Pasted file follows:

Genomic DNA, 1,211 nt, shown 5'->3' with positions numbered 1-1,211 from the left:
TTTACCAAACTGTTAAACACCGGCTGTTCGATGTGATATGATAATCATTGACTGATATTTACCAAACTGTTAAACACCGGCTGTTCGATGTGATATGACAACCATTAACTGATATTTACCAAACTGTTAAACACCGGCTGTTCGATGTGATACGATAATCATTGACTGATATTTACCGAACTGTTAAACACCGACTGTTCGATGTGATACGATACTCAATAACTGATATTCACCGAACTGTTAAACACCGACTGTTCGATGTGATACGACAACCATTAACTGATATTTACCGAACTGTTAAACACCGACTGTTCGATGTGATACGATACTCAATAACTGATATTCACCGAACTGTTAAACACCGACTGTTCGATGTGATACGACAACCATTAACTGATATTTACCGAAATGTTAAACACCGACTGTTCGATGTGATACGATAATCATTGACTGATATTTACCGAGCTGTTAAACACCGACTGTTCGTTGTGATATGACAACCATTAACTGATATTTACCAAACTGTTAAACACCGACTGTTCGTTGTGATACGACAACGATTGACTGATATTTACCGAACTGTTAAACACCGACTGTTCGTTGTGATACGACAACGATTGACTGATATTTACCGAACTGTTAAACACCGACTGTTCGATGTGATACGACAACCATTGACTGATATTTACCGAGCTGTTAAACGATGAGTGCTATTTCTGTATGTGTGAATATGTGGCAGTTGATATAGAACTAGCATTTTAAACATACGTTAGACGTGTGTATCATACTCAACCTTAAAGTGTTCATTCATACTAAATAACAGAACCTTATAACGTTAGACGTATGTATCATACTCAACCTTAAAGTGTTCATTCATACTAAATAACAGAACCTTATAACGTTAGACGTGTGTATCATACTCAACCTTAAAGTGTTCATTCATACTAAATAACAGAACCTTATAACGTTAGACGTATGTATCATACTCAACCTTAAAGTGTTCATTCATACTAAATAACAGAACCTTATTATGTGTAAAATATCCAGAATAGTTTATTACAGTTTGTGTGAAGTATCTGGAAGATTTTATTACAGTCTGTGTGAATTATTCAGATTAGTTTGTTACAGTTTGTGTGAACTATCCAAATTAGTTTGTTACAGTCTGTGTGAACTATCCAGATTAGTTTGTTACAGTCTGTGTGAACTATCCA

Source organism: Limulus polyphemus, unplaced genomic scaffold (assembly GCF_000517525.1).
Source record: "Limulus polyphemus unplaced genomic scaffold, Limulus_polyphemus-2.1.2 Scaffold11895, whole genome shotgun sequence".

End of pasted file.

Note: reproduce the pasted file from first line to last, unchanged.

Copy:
Genomic DNA, 1,211 nt, shown 5'->3' with positions numbered 1-1,211 from the left:
TTTACCAAACTGTTAAACACCGGCTGTTCGATGTGATATGATAATCATTGACTGATATTTACCAAACTGTTAAACACCGGCTGTTCGATGTGATATGACAACCATTAACTGATATTTACCAAACTGTTAAACACCGGCTGTTCGATGTGATACGATAATCATTGACTGATATTTACCGAACTGTTAAACACCGACTGTTCGATGTGATACGATACTCAATAACTGATATTCACCGAACTGTTAAACACCGACTGTTCGATGTGATACGACAACCATTAACTGATATTTACCGAACTGTTAAACACCGACTGTTCGATGTGATACGATACTCAATAACTGATATTCACCGAACTGTTAAACACCGACTGTTCGATGTGATACGACAACCATTAACTGATATTTACCGAAATGTTAAACACCGACTGTTCGATGTGATACGATAATCATTGACTGATATTTACCGAGCTGTTAAACACCGACTGTTCGTTGTGATATGACAACCATTAACTGATATTTACCAAACTGTTAAACACCGACTGTTCGTTGTGATACGACAACGATTGACTGATATTTACCGAACTGTTAAACACCGACTGTTCGTTGTGATACGACAACGATTGACTGATATTTACCGAACTGTTAAACACCGACTGTTCGATGTGATACGACAACCATTGACTGATATTTACCGAGCTGTTAAACGATGAGTGCTATTTCTGTATGTGTGAATATGTGGCAGTTGATATAGAACTAGCATTTTAAACATACGTTAGACGTGTGTATCATACTCAACCTTAAAGTGTTCATTCATACTAAATAACAGAACCTTATAACGTTAGACGTATGTATCATACTCAACCTTAAAGTGTTCATTCATACTAAATAACAGAACCTTATAACGTTAGACGTGTGTATCATACTCAACCTTAAAGTGTTCATTCATACTAAATAACAGAACCTTATAACGTTAGACGTATGTATCATACTCAACCTTAAAGTGTTCATTCATACTAAATAACAGAACCTTATTATGTGTAAAATATCCAGAATAGTTTATTACAGTTTGTGTGAAGTATCTGGAAGATTTTATTACAGTCTGTGTGAATTATTCAGATTAGTTTGTTACAGTTTGTGTGAACTATCCAAATTAGTTTGTTACAGTCTGTGTGAACTATCCAGATTAGTTTGTTACAGTCTGTGTGAACTATCCA

Source organism: Limulus polyphemus, unplaced genomic scaffold (assembly GCF_000517525.1).
Source record: "Limulus polyphemus unplaced genomic scaffold, Limulus_polyphemus-2.1.2 Scaffold11895, whole genome shotgun sequence".